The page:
Sorcery of Thorns by Margaret Rogerson (Sorcery of Thorns #1)

All sorcerers are evil. Elisabeth has known that as long as she has known anything. Raised as a foundling in one of Austermeer's Great Libraries, Elisabeth has grown up among the tools of sorcery--magical grimoires that whisper on shelves and rattle beneath iron chains. If provoked, they transform into grotesque monsters of ink and leather. She hopes to become a warden, charged with protecting the kingdom from their power. Then an act of sabotage releases the library's most dangerous grimoire. Elisabeth's desperate intervention implicates her in the crime, and she is torn from her home to face justice in the capital. With no one to turn to but her sworn enemy, the sorcerer Nathaniel Thorn, and his mysterious demonic servant, she finds herself entangled in a centuries-old conspiracy. Not only could the Great Libraries go up in flames, but the world along with them. As her alliance with Nathaniel grows stronger, Elisabeth starts to question everything she's been taught--about sorcerers, about the libraries she loves, even about herself. For Elisabeth has a power she has never guessed, and a future she could never have imagined.

TITLE: Sorcery of Thorns
AUTHOR: Margaret Rogerson with Emily Ellet (Narrator)
PUBLISHER: Simon & Schuster Audio
YEAR: 2019
LENGTH: 464 pages (14 hours 20 minutes)
AGE: Young Adult
GENRE: Fantasy, Romance

Queer Rep Summary: Gay/Achillean Secondary Character(s), Bi/Pan Secondary Character(s), Ace/Aro Secondary Character(s).

I like how much of the early worldbuilding revolves around the grimoires and the propaganda Elisabeth was taught about sorcerers. The way Nathaniel leans into her negative assumptions without actually doing anything to hurt Elisabeth or anyone else means that she learns a lot about the kind of person he is by how he reacts to being misunderstood. It's a wonderful bit of worldbuilding-as-characterization and I love how it works out. He lets her think awful things without trying to defend himself, then when she realizes those assumptions don't match how he's actually behaving it gives her an opportunity to realize she was wrong about him. It's a dynamic that repeats itself throughout the book, gradually receding as they learn to trust each other and communicate more forthrightly. One of my other favorite things in the worldbuilding is how the narration assumes the reader has a starting point in that world, specifically of a person growing up in one of the Great Libraries. Once she leaves, Elisabeth learns some of the outside world's differences in a way that enhances the worldbuilding and teaches about her as a character. If she's startled that the world was one way then it implies that her experience of the Library was different in a specific manner. Immersive worldbuilding is a favorite of mine, and this perfectly fit the kind I like.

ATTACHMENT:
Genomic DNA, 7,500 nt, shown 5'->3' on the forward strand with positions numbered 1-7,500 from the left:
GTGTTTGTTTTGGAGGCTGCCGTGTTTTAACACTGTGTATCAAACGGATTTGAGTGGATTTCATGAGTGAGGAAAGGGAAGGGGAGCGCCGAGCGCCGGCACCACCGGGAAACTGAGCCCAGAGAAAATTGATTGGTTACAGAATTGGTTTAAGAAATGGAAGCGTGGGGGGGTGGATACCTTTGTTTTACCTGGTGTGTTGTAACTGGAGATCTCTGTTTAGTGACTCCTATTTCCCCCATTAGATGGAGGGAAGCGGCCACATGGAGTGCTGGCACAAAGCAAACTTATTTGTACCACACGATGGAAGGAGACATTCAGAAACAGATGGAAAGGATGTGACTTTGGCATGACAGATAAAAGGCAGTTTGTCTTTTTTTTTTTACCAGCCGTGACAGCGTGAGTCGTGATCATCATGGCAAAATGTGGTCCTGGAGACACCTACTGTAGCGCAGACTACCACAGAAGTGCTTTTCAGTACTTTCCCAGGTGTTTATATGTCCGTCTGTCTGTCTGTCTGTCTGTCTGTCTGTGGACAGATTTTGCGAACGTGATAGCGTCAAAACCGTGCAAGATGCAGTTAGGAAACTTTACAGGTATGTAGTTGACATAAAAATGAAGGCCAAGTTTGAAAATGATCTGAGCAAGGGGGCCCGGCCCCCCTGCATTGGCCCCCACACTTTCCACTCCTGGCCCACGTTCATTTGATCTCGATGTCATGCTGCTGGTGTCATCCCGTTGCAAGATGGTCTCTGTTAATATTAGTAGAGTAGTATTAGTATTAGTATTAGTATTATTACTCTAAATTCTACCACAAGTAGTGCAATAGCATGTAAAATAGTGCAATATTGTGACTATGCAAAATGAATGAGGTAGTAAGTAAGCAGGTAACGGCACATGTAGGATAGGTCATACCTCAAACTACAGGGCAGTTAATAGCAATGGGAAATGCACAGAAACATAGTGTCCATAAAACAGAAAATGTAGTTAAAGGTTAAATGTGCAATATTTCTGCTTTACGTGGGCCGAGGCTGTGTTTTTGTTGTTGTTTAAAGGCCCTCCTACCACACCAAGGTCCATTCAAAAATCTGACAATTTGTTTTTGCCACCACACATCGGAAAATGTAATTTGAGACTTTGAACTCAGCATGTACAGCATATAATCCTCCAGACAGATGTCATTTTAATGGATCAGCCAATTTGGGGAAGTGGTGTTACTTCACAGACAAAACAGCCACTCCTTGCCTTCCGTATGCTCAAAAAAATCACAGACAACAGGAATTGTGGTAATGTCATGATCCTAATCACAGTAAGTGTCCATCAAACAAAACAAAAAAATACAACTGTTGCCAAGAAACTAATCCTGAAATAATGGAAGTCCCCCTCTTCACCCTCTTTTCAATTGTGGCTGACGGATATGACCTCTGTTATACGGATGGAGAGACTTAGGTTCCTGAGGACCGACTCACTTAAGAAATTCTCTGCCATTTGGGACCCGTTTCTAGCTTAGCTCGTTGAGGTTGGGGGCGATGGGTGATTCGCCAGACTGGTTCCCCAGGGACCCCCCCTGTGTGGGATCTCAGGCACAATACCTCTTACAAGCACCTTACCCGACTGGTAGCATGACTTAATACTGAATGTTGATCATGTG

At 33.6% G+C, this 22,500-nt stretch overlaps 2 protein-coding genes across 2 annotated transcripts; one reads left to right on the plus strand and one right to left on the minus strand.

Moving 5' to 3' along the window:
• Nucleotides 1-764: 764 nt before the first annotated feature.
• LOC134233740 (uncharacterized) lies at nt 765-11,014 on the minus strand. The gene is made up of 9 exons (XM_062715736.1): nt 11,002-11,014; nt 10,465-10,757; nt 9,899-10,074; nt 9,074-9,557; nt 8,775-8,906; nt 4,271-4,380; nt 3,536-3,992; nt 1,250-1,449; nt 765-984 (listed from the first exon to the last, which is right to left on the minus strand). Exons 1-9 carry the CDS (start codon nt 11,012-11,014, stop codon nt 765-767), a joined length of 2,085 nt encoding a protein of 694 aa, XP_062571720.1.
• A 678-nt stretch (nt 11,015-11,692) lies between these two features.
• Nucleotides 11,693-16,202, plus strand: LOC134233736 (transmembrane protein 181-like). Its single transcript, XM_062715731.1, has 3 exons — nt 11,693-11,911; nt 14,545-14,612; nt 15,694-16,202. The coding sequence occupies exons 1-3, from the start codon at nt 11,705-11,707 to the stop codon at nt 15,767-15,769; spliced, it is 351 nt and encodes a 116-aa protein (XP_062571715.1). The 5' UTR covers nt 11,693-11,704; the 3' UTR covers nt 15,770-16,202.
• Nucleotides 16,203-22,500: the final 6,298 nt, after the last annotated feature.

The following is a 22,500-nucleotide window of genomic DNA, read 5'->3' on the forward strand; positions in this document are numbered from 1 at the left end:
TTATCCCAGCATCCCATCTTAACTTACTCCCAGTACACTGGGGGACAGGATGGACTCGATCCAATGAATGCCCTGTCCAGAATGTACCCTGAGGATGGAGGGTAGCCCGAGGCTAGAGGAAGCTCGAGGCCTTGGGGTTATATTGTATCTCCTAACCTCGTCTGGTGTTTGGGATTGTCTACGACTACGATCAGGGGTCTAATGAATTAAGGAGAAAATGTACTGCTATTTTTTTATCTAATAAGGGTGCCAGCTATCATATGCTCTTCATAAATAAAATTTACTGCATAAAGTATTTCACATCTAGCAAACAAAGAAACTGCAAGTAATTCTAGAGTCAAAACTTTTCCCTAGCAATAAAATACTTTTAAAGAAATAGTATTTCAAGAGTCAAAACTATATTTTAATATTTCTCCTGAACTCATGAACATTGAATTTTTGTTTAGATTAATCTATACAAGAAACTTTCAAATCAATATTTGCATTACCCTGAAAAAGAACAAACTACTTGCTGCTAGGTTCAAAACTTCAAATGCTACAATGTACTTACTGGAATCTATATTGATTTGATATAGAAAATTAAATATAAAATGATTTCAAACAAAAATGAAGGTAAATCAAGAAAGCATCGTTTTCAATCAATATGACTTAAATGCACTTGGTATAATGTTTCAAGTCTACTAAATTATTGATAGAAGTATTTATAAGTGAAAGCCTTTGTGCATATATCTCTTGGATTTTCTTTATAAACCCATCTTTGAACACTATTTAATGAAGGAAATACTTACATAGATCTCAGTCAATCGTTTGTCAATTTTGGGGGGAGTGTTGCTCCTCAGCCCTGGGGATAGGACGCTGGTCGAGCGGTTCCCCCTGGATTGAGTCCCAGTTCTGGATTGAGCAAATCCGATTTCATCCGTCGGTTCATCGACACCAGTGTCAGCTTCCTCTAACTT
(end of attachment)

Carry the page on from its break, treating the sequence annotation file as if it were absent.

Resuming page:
Silas is enjoyable as a character whose present form is unassuming but could absolutely fuck someone up if a different version of himself is let loose (Think Mogget from The Old Kingdom books by Garth Nix, but if he liked working). 

***Minor spoilers in this paragraph.*** I thought the first half was just fine (except for the worldbuilding, which was excellent) and then I loved the ending. I didn't enjoy the matrons speculating about Nathaniel's sexuality, and while the resolution of his identity came though his own telling, it felt a bit off. Nathaniel doesn't want to be treated as a stud for his bloodline (completely understandable) so he turns away hordes of eligible women. Their mothers are upset and speculate that he might be gay (because obviously it must be he doesn't want a woman at all, not that he doesn't want any of their daughters). It made the reveal that he likes men and women feel a bit like Elisabeth is the exception that proves the rule. On the one hand, I'm excited for a bi character getting a m/f relationship because his queerness isn't dependent on his partner's identity. On the other hand, it made it feel like he's bi so that the narrative can tease his dynamic with Silas. There's no jealousy from Elisabeth on their intimacy, which I appreciated, but altogether it left me unable to enjoy Elisabeth and Nathaniel as much as I wanted. ***End spoilers***

The audiobook performance (particularly for Silas) perfectly fits each character and really enhanced the story. The plot noticeably had distinct stages (not in a bad way). It's a long enough book to have several points of tension and rest, with the danger escalating in a way that felt appropriate to the world and to what the characters had already faced. There were a couple of points in the latter half where things had been so dramatic that I thought maybe it was about to pull a cliffhanger, but the ending is very satisfying and comes at an appropriate point in the pacing. 

I enjoyed this and am very excited for a sequel if one materializes. It's listed as a series so I'm hopeful.

CW for sexual content, misogyny (graphic), sexism (graphic), sexual harassment, confinement (graphic), ableism, panic attacks/disorders, mental illness (discussed), forced institutionalization, gaslighting, child abuse, fire, blood (graphic), gore, violence, injury detail, self harm, murder, death. Contains implications of off-page sexual assault.

Bookshop Affiliate Buy Link

Add this on TheStoryGraph

A pale girl with flowing brown hair stands holding up a sword with a jeweled hilt.


Popular Posts